Mashayekhi breaks down why 1997 was the opportune time for dissidence to rear its head in Islamic society. Most importantly, he sights University campuses as the site of revolutionary sentiment. As many students in the Islamic Republic of Iran were unemployed, they congregated in Universities and discussed their frustrations with the current regime and the possible outcomes of their futures. These students participated greatly in the 1997 election of president Khatami, who was very liberal in his policies. His rise to office along with the death of Supreme Leader Ayotollah Khomeini brought a new reformist/legalistic political culture that was more adaptable to every day Iranian life. Thus, student movements had the opportunity to erupt in campuses across the country, where students were able to speak out for the first time since 1979. The question now is why did that dissidence come to end? Mashayekhi explains that, as with many social movement, those participating became too divided, organization links crumbled, and the political level of student political discussions was not advanced enough to sweep an entire nation into revolutionary fever again. This is evident in the fact that few wide spread social movements formed in Iran until the Green Revolution during the supposedly rigged elections in 2009.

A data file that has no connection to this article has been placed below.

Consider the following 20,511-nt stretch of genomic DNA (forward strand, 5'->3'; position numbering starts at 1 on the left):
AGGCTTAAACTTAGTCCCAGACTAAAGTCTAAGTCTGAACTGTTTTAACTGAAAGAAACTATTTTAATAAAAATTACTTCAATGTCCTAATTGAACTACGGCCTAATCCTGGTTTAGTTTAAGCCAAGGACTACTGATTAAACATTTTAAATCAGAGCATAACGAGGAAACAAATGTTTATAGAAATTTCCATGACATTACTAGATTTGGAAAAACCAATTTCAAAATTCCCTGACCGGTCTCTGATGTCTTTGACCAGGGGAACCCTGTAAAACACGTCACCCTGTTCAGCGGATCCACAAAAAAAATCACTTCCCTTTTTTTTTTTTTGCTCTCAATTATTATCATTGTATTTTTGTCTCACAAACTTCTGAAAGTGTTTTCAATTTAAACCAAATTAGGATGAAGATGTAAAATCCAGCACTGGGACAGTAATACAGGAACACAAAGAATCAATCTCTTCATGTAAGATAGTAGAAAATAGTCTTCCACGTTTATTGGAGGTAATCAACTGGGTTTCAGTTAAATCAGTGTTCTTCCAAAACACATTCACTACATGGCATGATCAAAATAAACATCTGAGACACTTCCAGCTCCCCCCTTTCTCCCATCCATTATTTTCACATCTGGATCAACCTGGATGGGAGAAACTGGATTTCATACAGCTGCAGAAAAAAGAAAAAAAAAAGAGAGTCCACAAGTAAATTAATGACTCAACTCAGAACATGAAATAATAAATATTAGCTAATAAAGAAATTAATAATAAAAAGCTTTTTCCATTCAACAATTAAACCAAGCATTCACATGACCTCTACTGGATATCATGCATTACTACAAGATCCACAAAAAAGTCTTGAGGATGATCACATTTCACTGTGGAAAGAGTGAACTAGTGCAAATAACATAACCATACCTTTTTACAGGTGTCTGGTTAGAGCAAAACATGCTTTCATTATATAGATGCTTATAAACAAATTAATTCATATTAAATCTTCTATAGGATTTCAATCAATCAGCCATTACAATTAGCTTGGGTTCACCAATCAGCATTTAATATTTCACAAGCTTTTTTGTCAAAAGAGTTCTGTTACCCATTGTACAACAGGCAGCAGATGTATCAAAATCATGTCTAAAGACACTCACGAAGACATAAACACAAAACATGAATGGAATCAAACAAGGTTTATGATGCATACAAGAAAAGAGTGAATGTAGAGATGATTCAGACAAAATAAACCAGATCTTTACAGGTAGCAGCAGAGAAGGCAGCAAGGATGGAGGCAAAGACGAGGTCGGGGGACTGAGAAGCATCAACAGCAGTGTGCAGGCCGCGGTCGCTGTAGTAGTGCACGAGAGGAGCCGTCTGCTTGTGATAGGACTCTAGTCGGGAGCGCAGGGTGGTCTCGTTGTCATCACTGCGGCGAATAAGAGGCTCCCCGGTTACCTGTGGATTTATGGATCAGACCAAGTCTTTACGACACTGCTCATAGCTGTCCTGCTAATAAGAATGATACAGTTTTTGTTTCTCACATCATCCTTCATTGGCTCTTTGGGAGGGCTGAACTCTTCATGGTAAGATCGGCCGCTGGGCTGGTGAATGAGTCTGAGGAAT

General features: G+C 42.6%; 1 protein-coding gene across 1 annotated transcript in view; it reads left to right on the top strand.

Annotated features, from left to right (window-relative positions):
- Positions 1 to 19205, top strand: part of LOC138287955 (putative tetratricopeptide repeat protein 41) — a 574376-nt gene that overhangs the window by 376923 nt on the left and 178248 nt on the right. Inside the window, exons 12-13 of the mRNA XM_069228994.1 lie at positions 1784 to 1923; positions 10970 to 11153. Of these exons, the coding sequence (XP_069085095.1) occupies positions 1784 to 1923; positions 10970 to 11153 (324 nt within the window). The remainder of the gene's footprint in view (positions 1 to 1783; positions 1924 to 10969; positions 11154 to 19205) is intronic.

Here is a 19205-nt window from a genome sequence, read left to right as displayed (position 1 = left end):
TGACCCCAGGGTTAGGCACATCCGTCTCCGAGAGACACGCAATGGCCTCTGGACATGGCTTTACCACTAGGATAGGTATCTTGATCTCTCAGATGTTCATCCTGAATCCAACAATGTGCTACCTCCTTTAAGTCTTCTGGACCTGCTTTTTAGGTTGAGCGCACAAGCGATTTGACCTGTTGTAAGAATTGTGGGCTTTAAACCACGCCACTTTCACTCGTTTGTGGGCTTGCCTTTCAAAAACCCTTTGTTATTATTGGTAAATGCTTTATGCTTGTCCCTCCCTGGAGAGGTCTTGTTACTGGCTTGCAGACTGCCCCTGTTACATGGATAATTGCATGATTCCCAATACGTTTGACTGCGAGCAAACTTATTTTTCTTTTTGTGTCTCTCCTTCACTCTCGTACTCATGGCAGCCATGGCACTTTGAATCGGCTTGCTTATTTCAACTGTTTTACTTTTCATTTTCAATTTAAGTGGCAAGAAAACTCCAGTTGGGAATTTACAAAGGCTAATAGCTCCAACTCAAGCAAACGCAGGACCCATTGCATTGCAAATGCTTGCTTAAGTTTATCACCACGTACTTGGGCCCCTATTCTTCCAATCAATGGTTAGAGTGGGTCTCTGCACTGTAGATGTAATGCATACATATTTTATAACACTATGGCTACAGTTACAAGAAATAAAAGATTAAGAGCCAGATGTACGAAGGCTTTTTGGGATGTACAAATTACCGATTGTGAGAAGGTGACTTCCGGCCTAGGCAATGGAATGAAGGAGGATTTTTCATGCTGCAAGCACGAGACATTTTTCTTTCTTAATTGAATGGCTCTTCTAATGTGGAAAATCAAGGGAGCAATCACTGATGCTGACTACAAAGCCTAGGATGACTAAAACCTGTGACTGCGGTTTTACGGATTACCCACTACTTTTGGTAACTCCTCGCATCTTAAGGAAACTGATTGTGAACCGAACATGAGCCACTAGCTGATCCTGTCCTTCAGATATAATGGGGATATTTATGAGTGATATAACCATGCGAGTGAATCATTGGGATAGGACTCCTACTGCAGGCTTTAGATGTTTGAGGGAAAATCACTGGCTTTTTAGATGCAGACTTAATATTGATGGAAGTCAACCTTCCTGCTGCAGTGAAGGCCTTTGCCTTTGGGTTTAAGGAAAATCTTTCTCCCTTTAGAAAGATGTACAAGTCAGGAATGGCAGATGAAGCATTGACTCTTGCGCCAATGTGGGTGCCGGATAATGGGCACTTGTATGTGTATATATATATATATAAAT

This article, found on JSTOR here, was written by Ervand Abrahamian in 1979 as the Revolution in Iran was unfolding. It takes a look at the people on the ground and discusses who the “opposition forces” that spearheaded the revolution really were. Abrahamanian states that the revolution was directly caused by the failure of the Shah to influence or appease class formations in Iran. He identifies five groups as particularly responsible for rallying their discontent and spreading revolutionary fever throughout the country:
- Religious Conservatives
- Religious Radicals
- Religious Reactionaries
- Secular Reformers
- Secular Radicals